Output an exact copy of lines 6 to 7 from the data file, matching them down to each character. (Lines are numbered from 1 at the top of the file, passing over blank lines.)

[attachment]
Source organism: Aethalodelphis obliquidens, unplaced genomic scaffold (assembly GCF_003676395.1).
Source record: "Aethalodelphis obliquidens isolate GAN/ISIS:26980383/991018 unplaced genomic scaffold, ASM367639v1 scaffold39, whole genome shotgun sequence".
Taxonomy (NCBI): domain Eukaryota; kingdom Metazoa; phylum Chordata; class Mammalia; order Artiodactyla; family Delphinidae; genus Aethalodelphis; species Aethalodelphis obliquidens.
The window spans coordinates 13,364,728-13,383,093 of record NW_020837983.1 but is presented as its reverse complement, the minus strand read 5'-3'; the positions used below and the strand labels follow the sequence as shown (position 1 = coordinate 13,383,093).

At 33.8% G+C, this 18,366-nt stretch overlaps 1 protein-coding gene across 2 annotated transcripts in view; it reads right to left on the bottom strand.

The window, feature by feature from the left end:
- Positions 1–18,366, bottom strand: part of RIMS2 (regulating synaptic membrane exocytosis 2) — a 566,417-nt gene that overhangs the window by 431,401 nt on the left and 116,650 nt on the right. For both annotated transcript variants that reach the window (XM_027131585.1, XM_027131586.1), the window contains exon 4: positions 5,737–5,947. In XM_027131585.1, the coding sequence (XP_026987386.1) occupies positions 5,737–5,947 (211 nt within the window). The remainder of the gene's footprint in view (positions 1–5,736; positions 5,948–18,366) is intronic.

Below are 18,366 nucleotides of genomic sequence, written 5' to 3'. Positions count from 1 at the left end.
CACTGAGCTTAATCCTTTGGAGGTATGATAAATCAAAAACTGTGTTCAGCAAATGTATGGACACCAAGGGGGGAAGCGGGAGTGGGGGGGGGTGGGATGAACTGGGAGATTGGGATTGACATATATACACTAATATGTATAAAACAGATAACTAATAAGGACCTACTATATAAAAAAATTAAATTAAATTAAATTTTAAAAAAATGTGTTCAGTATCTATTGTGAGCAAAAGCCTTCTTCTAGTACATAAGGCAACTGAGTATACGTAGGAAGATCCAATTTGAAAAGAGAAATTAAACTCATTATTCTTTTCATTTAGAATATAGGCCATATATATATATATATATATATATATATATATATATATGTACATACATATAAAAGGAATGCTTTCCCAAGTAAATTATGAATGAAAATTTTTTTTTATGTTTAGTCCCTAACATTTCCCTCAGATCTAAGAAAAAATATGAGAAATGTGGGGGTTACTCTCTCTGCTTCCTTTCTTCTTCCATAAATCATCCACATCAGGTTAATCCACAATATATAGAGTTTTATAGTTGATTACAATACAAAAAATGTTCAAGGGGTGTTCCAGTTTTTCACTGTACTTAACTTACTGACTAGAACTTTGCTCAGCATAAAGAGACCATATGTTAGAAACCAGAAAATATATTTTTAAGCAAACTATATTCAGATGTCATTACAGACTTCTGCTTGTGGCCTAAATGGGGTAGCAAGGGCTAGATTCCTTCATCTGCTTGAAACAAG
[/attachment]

The window, feature by feature from the left end:
- Positions 1–18,366, bottom strand: part of RIMS2 (regulating synaptic membrane exocytosis 2) — a 566,417-nt gene that overhangs the window by 431,401 nt on the left and 116,650 nt on the right. For both annotated transcript variants that reach the window (XM_027131585.1, XM_027131586.1), the window contains exon 4: positions 5,737–5,947. In XM_027131585.1, the coding sequence (XP_026987386.1) occupies positions 5,737–5,947 (211 nt within the window). The remainder of the gene's footprint in view (positions 1–5,736; positions 5,948–18,366) is intronic.